Companies in the same group can surrender losses to each other for tax purposes in certain cases. For example, in a slump sale, accumulated business loss or depreciation of the transferring company can be carried forward and set-off by the acquiring company. In the case of amalgamation or demerger, the transferee can carry forward the transferor's losses or depreciation.
Generally, transfer of an employee to a buyer entity requires the employee's consent, if he both:
Falls within the definition of "workman" under the Industrial Disputes Act 1947 (ID Act).
Has been in service for at least a year.
If consent is not taken, the employee is entitled to notice and compensation as if he had been retrenched. However, this does not apply when, on transfer of the employee to the buyer entity as a result of the asset sale:
The employee's services are not interrupted.
The employment's terms and conditions are not less favourable than before the transfer.
The new employer is legally liable by the terms of the transfer to pay the employee's retrenchment compensation, on the basis that the employment/service has been continuous and not been affected by the transfer.
Generally, no consent is required in a share sale, as the employer and the employment contract do not change. However, if the employment terms change, then the employee's consent is required (or notice and compensation must be given as if he had been retrenched).
In a business sale, an employee cannot be dismissed unless he has been given notice and compensation as if he had been retrenched. In such a case, both of the following must be given:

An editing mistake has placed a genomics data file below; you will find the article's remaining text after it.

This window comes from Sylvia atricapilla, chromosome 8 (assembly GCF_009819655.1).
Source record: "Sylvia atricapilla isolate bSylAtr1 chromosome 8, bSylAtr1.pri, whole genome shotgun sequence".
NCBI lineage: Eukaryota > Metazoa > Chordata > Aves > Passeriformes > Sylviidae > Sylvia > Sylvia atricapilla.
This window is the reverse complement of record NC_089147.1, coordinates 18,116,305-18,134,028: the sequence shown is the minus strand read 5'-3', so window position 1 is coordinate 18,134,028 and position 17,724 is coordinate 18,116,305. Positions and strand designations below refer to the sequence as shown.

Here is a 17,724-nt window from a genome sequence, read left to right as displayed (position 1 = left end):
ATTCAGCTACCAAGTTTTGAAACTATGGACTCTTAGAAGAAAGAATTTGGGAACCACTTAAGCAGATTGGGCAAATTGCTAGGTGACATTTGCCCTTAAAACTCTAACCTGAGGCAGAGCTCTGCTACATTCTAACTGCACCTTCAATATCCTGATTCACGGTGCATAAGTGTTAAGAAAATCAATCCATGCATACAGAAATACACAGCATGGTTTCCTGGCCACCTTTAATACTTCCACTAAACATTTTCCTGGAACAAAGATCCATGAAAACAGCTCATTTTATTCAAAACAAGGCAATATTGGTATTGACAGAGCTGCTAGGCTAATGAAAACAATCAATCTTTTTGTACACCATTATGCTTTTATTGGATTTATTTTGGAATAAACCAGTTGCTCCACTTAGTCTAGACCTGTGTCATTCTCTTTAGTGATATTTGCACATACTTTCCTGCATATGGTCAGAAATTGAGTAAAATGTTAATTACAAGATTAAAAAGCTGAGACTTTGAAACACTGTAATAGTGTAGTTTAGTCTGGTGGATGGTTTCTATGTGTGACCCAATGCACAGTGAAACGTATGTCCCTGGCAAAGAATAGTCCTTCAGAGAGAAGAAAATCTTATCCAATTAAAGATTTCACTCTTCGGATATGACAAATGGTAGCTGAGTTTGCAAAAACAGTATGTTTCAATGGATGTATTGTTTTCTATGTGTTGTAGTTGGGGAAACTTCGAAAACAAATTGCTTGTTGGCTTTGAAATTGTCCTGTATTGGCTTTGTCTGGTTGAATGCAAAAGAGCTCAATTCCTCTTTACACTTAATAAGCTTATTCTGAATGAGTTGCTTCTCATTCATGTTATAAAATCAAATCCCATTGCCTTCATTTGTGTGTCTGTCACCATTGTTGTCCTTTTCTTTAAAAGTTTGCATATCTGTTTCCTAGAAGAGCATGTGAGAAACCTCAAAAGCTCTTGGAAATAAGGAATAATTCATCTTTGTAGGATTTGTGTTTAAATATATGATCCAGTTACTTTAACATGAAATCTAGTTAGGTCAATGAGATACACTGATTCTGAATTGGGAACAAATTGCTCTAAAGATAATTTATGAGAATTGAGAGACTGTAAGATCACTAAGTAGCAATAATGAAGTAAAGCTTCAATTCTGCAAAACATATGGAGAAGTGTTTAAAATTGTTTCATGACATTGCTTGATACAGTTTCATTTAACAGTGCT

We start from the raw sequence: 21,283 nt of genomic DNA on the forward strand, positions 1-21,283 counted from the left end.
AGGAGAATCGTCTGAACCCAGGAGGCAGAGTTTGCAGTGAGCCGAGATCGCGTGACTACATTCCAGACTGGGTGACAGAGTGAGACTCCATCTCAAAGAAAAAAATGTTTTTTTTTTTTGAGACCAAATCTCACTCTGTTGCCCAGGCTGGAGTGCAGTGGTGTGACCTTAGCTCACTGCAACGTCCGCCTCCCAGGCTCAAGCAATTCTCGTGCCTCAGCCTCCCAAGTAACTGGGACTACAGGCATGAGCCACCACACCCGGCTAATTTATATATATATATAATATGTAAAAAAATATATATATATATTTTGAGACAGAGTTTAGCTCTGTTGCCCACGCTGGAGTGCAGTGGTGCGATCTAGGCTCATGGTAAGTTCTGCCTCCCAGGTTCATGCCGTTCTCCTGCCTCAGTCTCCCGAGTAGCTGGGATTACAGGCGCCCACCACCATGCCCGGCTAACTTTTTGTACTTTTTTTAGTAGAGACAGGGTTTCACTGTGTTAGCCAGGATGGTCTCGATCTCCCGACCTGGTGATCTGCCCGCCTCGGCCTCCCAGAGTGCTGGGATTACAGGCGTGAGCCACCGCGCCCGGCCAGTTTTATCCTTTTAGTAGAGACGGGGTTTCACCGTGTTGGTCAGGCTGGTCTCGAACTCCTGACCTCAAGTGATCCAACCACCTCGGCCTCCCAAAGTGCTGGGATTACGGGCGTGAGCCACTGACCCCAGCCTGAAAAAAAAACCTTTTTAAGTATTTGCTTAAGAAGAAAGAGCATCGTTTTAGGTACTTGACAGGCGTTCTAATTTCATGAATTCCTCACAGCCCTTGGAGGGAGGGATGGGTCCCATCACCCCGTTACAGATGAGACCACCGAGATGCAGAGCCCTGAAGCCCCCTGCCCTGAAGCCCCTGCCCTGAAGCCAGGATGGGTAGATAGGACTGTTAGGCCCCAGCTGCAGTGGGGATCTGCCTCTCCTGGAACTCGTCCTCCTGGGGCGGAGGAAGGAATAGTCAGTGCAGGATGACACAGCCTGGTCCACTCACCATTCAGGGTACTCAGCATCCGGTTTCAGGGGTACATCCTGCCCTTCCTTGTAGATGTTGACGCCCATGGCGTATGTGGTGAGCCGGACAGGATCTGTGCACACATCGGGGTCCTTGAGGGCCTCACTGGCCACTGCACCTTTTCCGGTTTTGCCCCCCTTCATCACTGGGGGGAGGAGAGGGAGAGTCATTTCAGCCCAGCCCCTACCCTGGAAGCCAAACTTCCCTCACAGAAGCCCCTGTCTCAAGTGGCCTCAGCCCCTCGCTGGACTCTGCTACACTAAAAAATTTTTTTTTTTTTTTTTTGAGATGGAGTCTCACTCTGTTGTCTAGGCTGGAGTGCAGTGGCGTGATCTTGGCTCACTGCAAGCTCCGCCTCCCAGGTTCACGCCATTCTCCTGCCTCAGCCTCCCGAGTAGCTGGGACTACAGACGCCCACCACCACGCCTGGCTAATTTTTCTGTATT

One month's notice in writing or payment in lieu of notice.
Compensation equivalent to 15 days' average pay for every completed year of continuous service. (Once an employee completes six months' employment, this period is counted as one year and the employee is entitled to 15 days' compensation.)
For circumstances in which notice and compensation are not required, see Question 31, Asset sale.
Employees have the same protection as in a business sale.
Transfer on a business sale
The employee's consent is required for transfer to the buyer entity, unless the terms of employment, expressed or implied, provide for automatic transfer of employees.
Private pension scheme
Generally, companies prefer to participate in the Public Provident Fund Scheme under the Employees' Provident Fund and Miscellaneous Provisions Act 1952 (EPF Act). Under this, for eligible employees, both the employer and employee contribute 12.5% of the employee's salary, up to a certain limit. Companies can set up their own private provident fund or pension scheme, provided that the employees are entitled to benefits that are not less favourable than those they are entitled to under the EPF Act.
Pensions on a business transfer
The buyer entity must honour the existing/equivalent pension rights and make the necessary contribution. If it does not, the employment conditions are affected, resulting in the obligation to give a notice and compensation to the employee as if he had been retrenched.